The Oasis of Oualata

 

We reached the oasis of Oualata on the fourth day. Alberto wanted us to keep to the schedule or get ahead of it in case something unforeseen happened later in the trip.

Oualata was founded in the 7th century and was a main trading center for the caravans trading between Morocco and Timbuktu. The town is situated on a rocky hill. The gate for the camel caravans to enter the town is at the top of the hill. There is a narrow street leading into town from this gate and it was easy to imagine hundreds of camels loaded with all sorts of exotic goods lumbering into Oualata.

 

 

We stayed in a sort of motel: mattresses on the floor, sand everywhere, the open door providing our ventilation. We were happy. Outside the sun beat down saturating the vibrant rust reds, aqua blues and stark white decorations of the houses. Here and there a thorny acacia tree provided scanty shade.

 

 

The town is noted for the doily-like designs drawn freehand by women using a mixture of clay and dung. Most of the exterior designs were white but there were several multicolored ones painted on white houses. Inside the houses, designs similar to traditional henna designs, that are often painted on women’s hands, twine up and over doorways and windows and along the base of the walls..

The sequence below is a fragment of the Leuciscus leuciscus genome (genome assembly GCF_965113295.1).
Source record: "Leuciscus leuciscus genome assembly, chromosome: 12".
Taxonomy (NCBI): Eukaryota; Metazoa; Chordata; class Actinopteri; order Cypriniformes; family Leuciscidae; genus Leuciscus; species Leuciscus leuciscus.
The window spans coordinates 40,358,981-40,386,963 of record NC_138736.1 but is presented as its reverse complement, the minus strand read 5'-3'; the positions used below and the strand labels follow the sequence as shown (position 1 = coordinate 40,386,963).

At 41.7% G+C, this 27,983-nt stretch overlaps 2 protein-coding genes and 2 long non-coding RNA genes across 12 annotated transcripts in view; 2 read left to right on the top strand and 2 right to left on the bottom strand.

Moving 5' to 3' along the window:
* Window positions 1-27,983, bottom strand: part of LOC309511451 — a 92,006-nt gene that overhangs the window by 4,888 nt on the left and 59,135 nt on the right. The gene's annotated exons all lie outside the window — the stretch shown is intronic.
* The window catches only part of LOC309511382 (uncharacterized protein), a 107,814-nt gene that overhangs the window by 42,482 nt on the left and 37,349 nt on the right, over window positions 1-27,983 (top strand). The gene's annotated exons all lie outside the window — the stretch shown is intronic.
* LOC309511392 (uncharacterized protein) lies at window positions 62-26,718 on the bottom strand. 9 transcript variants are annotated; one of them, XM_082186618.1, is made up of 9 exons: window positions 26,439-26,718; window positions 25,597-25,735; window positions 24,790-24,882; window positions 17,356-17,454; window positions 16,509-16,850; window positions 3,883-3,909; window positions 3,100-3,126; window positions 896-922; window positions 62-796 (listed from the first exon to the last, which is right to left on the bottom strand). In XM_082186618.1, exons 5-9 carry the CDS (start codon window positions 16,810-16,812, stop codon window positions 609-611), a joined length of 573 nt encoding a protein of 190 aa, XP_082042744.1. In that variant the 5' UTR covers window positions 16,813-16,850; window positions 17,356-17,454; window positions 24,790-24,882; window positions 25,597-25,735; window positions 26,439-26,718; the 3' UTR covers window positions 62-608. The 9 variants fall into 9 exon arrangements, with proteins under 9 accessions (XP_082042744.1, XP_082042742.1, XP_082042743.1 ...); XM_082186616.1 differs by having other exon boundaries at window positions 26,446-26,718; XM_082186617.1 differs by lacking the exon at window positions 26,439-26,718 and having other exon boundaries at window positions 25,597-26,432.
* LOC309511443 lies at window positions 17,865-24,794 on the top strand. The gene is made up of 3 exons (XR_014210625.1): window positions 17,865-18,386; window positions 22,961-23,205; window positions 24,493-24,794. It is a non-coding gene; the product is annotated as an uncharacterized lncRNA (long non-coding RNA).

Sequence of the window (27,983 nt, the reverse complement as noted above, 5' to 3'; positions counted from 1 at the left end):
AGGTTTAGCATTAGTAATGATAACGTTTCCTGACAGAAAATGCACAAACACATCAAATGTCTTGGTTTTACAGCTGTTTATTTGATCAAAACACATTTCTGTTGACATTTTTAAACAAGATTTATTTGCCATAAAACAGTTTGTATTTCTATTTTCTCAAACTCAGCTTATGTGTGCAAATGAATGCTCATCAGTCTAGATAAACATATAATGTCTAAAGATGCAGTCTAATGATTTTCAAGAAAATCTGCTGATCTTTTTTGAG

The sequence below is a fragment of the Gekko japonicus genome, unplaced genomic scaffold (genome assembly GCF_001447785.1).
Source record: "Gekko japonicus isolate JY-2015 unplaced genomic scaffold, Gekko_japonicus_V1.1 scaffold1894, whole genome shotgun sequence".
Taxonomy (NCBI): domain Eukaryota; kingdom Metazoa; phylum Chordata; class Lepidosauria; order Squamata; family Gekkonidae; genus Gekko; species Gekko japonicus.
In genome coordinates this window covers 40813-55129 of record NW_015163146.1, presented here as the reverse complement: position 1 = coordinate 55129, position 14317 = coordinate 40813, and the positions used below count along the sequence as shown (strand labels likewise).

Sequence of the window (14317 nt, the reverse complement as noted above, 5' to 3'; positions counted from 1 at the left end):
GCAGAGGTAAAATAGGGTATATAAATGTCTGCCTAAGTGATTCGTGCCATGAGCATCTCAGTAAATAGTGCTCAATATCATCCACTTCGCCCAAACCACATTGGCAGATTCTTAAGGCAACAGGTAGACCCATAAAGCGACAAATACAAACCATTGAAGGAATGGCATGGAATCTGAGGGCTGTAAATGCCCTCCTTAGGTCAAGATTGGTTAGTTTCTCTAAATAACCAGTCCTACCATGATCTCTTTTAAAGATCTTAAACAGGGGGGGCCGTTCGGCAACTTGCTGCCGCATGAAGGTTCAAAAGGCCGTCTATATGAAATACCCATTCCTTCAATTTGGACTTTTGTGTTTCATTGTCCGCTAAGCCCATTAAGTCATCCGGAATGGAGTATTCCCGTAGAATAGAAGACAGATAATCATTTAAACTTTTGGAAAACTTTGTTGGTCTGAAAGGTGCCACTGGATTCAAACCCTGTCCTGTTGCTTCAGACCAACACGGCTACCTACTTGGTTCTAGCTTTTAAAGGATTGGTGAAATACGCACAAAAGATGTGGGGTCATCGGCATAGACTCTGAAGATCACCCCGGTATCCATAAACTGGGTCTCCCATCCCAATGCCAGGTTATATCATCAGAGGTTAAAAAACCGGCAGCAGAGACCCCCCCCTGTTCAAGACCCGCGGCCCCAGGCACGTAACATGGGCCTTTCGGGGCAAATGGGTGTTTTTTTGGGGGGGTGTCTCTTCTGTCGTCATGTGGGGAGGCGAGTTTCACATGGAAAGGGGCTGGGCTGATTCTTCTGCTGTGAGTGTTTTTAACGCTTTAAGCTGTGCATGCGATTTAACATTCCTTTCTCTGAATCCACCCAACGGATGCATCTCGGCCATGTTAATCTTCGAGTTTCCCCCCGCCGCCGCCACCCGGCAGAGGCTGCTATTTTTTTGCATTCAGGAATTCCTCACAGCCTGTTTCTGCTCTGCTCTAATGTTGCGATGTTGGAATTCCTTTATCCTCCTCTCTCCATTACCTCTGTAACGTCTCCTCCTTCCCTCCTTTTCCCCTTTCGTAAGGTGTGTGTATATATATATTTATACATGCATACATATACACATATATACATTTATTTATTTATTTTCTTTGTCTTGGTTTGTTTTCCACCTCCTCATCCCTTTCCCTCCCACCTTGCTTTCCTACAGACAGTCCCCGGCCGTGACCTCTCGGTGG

When the sun began to set we took a tour of the village with one of the headmen. He welcomed us to his home for tea and to give us a chance to see the pottery figures that the women of his family make. They were stylized animals and replicas of Oualatan houses. I liked them, but didn’t dare buy any because my suitcase was already so heavy that it took two men to put it in the car each day.  

The encroaching sand heaped into corners, drifted into doorways, piled on window sills, and gave a forlorn, forgotten look to a place that once vied with Timbuktu as an important Islamic learning center. There is still an Islamic learning center here and a depository of ancient Islamic manuscripts. These don't all deal with religion, but can be on any topic from algebra to astronomy to astrology.

 

These girls had been photographed by a magazine photographer recently so this one was happy to pose.

 

Oh. One more important thing. They had Coca Colas here. And before you say, “Oh, typical American!” in that scornful tone, we had to run to beat the Italians who thirsted for a Coke as much or more than we did!  

 

 

 

 

 

 

 

 

Desert Days

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